FDA warns users of sunscreen


Jack Wolfe

SUNBURN. Since summer is approaching, there are entire sections in stores dedicated to sunscreen. “However, sunscreens have not been subjected to standard drug safety testing, and clinicians and consumers lack data on systemic drug levels despite decades of widespread use,” said former FDA chairman Robert Califf and JAMA Dermatology Editor.

   Published on Monday, the Food and Drugs Administration (FDA) caused alarm for sunscreen users after saying that the chemicals in sunscreen can seep into your bloodstream after just one day.

   However, the FDA recommends that people still use sunscreen to prevent skin cancer. The fact that an ingredient is absorbed through the skin and into the body does not mean the ingredient is unsafe. Rather, this finding calls for further testing to determine the safety of that ingredient for repeated use.

   “Such testing is part of the standard pre-market safety evaluation of most chronically administered drugs with appreciable systemic absorption,” as reported by the FDA .

  The FDA is pushing update regulatory requirements for most sunscreen products in the United States, where sunscreens are regulated as drugs. This action was aimed at bringing over-the-counter (OTC) sunscreens up to date with the latest scientific standards.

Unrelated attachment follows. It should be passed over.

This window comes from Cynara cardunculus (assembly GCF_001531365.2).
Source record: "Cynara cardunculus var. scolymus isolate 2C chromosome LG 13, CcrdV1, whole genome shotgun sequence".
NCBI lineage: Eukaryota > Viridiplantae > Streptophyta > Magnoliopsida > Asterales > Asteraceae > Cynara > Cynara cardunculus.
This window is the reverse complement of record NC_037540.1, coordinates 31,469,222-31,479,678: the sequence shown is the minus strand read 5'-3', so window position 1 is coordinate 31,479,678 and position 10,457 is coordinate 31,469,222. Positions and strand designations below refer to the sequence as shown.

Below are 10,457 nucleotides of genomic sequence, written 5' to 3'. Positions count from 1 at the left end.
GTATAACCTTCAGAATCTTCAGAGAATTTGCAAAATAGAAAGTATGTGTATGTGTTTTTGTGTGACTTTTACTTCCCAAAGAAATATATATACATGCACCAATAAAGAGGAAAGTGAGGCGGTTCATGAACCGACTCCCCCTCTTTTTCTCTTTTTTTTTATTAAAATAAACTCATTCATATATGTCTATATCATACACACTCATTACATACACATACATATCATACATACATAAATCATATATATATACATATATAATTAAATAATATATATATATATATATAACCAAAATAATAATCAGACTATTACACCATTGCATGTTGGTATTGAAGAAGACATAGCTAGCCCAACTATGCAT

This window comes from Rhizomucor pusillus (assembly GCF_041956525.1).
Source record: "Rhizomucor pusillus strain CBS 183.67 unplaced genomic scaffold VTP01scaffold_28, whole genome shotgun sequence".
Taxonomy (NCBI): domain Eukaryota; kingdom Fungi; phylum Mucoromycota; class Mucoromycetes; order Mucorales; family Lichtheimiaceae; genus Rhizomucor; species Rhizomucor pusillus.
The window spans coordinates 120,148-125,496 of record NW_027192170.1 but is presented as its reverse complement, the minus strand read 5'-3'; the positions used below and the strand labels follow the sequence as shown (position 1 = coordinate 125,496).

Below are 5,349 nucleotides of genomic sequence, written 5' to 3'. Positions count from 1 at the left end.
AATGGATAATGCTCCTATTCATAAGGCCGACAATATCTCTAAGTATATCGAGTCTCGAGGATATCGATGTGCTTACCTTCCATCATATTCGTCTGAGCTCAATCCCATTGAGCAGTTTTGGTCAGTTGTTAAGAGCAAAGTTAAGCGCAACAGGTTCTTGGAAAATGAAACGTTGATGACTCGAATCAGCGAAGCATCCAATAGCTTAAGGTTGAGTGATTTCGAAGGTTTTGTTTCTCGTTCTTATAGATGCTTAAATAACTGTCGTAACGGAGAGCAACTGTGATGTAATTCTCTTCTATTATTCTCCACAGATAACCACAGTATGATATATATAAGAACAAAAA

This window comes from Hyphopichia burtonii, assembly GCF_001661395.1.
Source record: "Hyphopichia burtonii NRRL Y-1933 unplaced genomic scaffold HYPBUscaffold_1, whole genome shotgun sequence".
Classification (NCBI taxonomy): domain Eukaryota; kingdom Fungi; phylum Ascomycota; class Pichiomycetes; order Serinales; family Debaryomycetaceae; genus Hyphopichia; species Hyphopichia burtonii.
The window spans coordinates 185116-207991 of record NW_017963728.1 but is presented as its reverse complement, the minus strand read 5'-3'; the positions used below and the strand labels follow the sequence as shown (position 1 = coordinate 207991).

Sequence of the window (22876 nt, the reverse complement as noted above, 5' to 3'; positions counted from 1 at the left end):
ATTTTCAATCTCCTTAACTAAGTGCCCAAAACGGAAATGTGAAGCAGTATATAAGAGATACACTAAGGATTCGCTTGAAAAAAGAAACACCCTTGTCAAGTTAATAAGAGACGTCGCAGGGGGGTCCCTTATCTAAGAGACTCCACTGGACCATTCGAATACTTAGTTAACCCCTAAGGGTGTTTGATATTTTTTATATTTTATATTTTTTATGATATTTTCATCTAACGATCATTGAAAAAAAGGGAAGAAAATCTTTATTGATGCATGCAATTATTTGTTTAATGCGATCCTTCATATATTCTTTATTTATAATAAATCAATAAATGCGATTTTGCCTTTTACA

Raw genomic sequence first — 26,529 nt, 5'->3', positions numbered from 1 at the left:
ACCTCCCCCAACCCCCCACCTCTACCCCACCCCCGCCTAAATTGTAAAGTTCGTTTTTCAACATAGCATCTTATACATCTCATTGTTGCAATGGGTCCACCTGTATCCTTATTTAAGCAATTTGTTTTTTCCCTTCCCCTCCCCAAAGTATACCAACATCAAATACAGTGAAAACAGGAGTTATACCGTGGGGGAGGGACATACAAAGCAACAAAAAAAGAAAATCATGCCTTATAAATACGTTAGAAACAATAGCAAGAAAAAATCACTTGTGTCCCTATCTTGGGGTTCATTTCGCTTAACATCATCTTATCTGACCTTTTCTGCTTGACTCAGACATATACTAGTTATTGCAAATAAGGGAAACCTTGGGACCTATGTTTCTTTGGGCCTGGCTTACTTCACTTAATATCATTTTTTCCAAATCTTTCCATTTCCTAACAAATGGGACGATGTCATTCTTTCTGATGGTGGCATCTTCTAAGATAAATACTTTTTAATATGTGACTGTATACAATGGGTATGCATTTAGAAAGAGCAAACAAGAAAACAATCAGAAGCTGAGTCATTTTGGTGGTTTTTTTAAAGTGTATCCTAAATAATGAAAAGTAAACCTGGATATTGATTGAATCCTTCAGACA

A study conducted by the Journal of the American Medical Association (JAMA) showed the affects of sunscreen on people. The study included 24 healthy people who applied four common types of sunscreen on their skin.

  “The application of 4 commercially available sunscreens under maximal use conditions resulted in plasma concentrations that exceeded the threshold established by the FDA for potentially waiving some nonclinical toxicology studies for sunscreens,” said the study by JAMA.

   The study also found that “the systemic absorption of sunscreen ingredients supports the need for further studies to determine the clinical significance of these findings.”